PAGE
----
I went through very odd, almost obsessive stages as a toddler, one of which centered around fake nails. The thrill I’d get from going to CVS and purchasing, behind my mother’s back, those fake press-on nails was enormous. I’d bring them home, glue those babies on, and play cashier woman like my life depended on it. “Cashier woman?” you may be asking yourself right now. Why, yes. Because for my young, ignorant brain, long and done-up nails were synonymous with cashier women. And I wanted IN. Those ladies were my heroes; I’d go to the grocery store with my mom just to hide behind the racks of gum and stare in envy as these women clicked away on their registers. “She loves your nails,” my mom would offer, sheepishly, attempting to excuse my bizarre behavior.
And I would announce my vocation publicly too, much to my parents’ dismay. I don’t know how they put up with it; frankly, if I was sending my daughter to one of the most elite private schools in the country and she came home every day talking of her cashier-working aspirations, I’d lose my shit.
But continued I did, drumming my nails on any counter I could get my hands on; scratching the shit out of my sister; and treating our home land line like my own personal, made-up PR business.
“Rachel? Hi sweetie, can I speak to your father? Tell him it’s regarding the AIDS medicine we just released to North Africa.”
“I said, BROOKS AND DUNNS MAY I HELP YOU??!!” I’d scream into the phone, and then promptly hang up.
As things often do, my life came full circle and 14 years later I found myself working in retail. It was only then that I fully realized how far I’d shoved my foot down my throat. Finally, my childhood dreams came to fruition—I was living alone without any nail clippers, and I was assigned to cashier duty for the day. But—curveball!—it was NOT as exciting as I imagined it’d be. However I think it’s also fair to assume that had I dreamed big—say, of being a CEO by age 25—than I’d be supremely more disappointed with my place behind the register. Am I right or am I right?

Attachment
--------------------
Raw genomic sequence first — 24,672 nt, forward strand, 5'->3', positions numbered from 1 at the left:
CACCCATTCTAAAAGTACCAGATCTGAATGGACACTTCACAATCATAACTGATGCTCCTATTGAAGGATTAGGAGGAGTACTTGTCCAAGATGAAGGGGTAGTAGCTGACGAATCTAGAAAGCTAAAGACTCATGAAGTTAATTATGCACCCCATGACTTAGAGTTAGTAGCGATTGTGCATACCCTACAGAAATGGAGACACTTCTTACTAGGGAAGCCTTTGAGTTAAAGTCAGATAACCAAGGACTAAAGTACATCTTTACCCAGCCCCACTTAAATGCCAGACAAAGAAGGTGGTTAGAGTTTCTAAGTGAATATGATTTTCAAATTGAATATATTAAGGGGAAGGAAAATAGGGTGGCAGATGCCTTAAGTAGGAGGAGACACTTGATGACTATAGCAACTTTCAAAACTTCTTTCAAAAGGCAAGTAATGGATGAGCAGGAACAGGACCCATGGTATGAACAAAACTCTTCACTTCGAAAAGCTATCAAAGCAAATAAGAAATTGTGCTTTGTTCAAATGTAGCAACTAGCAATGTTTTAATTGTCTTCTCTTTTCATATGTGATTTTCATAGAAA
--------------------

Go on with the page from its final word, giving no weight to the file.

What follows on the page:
Sarah Silverman recently said that parents should stop telling their daughters they can be whatever they want to be. Girls are born believing this, she argued, and so telling them this just plants the opposite—that they might NOT be able to be anything they want to be—in their head. I kind of see where she’s coming from. I remember the day my mom first told me that I could be whatever I wanted to be. I ran to my room and picked up my latest copy of Seventeen Magazine. “Wait. So you’re saying I could be THIS??” I asked, pointing to models sitting on a pickup truck, looking straight out of an LFO music video. “Yep, that’s what I’m telling you,” she said. And yet, neither the LFO video vixen nor the Seventeen model gigs happened for me, and I’m still kinda bummed.
By contrast, my other childhood dream of owning a “house car”—my fancy term for a TRAILER—was and continues to be a very realistic and attainable goal. Dream small and it’s rare you’ll ever feel disappointed. Because when the most minor, tasteless and classless of things bring about insatiable joy, your life turns out to be pretty joyful.
The last time I dreamt big was age 6. The dream? To be an astronaut, naturally. My father still tenses up when I take cabs alone, so I can’t imagine he was thrilled with my proposal to go to space alone. But oh how I wanted to go to those NASA sleep-away camps and ride those gravity simulator machines!
Then I learned of the black hole and my dream was finally squashed. I wasn’t sure what the black hole was, but knew I didn’t stand a chance. And so I lowered my standards and opted for the second best option: table dancer.
That’s right, feminists of the world: a table dancer. I was inspired by this scene in Bye Bye Birdie, whatever, okay? And I’m happy to say I did go on to dance on a couple tables—slippery tables, usually at bar mitzvahs, on which I almost fell and broke my neck. I didn’t like it, but I wasn’t discouraged.